Rostrum about two­thirds length pronotum; elongate, cylindrical, evenly curved, densely, very finely, shallowly punctate; dorsally at base and laterally at point of antennal insertion with punctures slightly larger, deeper; apical one­half glabrous and virtually impunctate, shining; base of rostrum slightly expanded in dorsal view, basal expanded area short, about one­fifth total rostral length. Rostrum glabrous ventrally; peduncle flat, bilamellate anteriorly. Scrobe with posterior margin separated from anterior margin of eyes by about width of base of scape. Antennal scape about one­half length rostrum; club elongate­oval; apical pilose part one­third length of entire club. Pronotum with lateral margins subparallel to slightly sinuate in basal one­half, convergent subapically, tubulate to apex; moderately densely, deeply punctate on flanks, across apical margin and at middle of base, otherwise disc impunctate; flat at base. Pronotum with length slightly greater than width. Elytra one and one­half times length pronotum; intervals impunctate, flat; striae with distinct, moderately deep, small punctures. Scutellum broadly “V” shaped, length one and one­half times width at base, concave anteriorly, slightly emarginate. Pygidium very slightly convex, not tumescent; coarsely deeply punctate and setose throughout; apex subtruncate; apical margin with row of short setae, also with small patch of denser, erect setae medially near base. Ventrally with front coxae separated by slightly more than one­half width of coxa; prosternum moderately densely, regularly punctate, flat. Lateral portions of meso­, metasternum and ventrites 1 to 5 moderately densely, deeply punctate; punctures larger laterally on metasternum and ventrites 1 and 2; middle of metasternum and ventrites 1­4 virtually impunctate, shining; last ventrite flat, with large round patch of dense long erect hairs covering middle of apical three­quarters. Legs short, sparsely, very shallowly punctate; femora slightly clavate, short, hind femur reaching apex of ventrite 4; inner margins of all tibiae slightly sinuate subapically; hind tibiae with distinct tuft of dense elongate hairs at about the midlength, the hairs getting progressively shorter towards the tibial apex. Tarsi each with third article widely dilated, pilose ventrally except in broad “V” shaped median area; all tarsi with third articles symmetrical; apical margins of third articles moderately deeply emarginate.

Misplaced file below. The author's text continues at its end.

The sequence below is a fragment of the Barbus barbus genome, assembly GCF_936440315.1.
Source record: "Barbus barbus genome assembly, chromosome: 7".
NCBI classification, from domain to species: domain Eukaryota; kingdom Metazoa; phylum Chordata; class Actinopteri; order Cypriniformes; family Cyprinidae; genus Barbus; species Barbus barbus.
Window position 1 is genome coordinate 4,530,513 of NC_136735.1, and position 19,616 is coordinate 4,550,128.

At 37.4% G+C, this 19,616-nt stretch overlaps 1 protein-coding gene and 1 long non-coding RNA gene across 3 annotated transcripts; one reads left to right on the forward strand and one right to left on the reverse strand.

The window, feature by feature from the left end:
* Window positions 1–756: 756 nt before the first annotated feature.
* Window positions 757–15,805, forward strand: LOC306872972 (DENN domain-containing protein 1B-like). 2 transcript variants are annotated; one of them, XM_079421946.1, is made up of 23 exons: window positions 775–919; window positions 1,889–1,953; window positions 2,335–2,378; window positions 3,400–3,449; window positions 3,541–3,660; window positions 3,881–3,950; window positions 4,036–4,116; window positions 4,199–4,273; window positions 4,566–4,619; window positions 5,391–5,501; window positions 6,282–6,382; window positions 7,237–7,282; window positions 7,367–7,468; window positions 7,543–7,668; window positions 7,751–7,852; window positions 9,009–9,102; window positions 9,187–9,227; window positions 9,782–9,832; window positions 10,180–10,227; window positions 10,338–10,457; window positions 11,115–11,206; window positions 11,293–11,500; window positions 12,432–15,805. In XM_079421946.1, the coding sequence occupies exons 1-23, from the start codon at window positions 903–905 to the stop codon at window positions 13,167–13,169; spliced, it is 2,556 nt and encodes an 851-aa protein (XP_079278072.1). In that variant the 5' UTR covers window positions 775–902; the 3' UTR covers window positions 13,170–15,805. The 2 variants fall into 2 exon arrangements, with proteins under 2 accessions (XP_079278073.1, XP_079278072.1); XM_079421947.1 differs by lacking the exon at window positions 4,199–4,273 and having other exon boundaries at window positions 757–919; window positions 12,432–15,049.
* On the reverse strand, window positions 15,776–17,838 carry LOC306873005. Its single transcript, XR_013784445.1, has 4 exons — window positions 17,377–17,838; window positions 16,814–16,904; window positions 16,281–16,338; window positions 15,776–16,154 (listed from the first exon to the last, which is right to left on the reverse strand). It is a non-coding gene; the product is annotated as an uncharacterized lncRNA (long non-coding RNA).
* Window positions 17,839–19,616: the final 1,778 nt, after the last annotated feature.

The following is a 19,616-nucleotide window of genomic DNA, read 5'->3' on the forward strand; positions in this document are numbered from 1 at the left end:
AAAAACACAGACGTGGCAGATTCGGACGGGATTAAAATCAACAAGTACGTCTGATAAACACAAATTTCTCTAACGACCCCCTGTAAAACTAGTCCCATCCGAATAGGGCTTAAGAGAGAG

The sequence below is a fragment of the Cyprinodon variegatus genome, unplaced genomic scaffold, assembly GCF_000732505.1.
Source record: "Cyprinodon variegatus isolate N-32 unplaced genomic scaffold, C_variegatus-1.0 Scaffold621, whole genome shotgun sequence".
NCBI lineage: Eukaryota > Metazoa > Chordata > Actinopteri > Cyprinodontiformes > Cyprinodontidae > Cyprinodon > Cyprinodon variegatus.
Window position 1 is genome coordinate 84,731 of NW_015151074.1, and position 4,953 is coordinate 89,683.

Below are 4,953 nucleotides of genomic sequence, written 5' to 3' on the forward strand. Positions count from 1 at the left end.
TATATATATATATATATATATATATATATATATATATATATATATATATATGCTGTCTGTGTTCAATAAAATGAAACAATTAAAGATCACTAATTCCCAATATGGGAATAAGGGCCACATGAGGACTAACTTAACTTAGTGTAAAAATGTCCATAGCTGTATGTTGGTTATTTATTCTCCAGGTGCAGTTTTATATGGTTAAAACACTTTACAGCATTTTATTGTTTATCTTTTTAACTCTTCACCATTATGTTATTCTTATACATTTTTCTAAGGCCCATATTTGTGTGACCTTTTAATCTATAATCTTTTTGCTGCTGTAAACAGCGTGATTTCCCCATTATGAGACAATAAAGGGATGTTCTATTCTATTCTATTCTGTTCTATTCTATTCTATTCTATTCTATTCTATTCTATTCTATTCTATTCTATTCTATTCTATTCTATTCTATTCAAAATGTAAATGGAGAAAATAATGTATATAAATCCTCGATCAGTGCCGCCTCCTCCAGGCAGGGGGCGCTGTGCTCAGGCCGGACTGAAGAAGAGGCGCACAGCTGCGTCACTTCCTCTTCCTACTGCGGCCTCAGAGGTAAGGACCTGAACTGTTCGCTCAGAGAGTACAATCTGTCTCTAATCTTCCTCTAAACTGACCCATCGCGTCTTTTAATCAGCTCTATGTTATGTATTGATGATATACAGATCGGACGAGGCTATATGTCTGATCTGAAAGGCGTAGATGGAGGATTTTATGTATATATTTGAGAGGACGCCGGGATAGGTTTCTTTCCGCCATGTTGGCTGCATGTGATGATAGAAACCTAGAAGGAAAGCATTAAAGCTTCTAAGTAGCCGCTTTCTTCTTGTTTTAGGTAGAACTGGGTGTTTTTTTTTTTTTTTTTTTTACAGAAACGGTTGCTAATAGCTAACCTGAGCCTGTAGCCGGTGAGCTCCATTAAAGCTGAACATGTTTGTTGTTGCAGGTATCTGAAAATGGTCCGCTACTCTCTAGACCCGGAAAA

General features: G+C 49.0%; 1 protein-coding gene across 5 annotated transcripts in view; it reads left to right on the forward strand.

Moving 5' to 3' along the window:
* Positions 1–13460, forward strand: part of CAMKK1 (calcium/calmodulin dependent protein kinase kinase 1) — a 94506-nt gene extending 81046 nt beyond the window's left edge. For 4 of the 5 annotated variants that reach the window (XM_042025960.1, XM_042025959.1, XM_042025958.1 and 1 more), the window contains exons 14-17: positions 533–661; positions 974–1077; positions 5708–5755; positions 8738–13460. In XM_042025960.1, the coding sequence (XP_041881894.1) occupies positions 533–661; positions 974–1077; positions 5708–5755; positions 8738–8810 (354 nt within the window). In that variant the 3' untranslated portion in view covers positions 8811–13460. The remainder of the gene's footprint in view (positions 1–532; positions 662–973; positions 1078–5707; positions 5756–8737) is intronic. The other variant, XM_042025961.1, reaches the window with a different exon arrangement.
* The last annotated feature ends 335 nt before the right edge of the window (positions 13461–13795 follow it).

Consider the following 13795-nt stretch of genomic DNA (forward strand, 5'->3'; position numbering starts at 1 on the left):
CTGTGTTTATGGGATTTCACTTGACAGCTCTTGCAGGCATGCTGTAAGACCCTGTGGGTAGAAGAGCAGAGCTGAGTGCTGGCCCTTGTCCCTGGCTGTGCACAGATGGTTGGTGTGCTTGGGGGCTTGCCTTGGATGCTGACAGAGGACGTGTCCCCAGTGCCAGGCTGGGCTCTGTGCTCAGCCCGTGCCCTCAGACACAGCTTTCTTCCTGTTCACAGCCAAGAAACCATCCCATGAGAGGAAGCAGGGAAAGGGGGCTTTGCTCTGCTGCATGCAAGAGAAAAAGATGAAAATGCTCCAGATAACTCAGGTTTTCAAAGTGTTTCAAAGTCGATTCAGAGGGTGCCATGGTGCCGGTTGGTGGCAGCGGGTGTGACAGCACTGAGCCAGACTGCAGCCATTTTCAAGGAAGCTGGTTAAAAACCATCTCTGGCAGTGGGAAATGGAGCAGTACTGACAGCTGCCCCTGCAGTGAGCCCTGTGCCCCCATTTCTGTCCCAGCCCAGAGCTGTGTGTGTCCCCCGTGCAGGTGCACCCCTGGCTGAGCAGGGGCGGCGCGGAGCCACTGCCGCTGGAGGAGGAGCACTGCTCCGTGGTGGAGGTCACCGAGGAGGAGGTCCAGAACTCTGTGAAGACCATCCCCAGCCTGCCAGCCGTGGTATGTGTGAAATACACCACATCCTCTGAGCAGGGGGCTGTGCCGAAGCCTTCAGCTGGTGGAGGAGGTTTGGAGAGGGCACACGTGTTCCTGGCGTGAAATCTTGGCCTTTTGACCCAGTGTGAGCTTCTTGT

Sexual dimorphism.—Although females are not yet known in this species, it can be inferred (based on the related species M. bromeliadicola  , M. nudiventris  and M. quadrilineatus  ) that they will lack the pilosity on ventrite 5 and along the inner margin of the hind tibiae.

Material Examined.—Male HOLOTYPE labelled “ Panama. Chiriqui Prov. / Cont’l Divide Trail / 3­4 ­VII. 1997 / Morris & Wappes” ( CMNC).

Distribution.— Panama (Chiriqui).

Natural history.—No information is available on natural history of this species. The habitat along the Continental Divide Trail near the La Fortuna Dam is a wet ridgetop cloud forest. Given the plant associations of its close relatives M. bromeliadicola  and M. quadrilineatus  , it is suspected that this species also is associated with bromeliads.

Derivation of specific name.—Through their support of the Nature Discovery Fund at the Canadian Museum of Nature, this species is named after the Bell family of Grimsby, Ontario, Canada.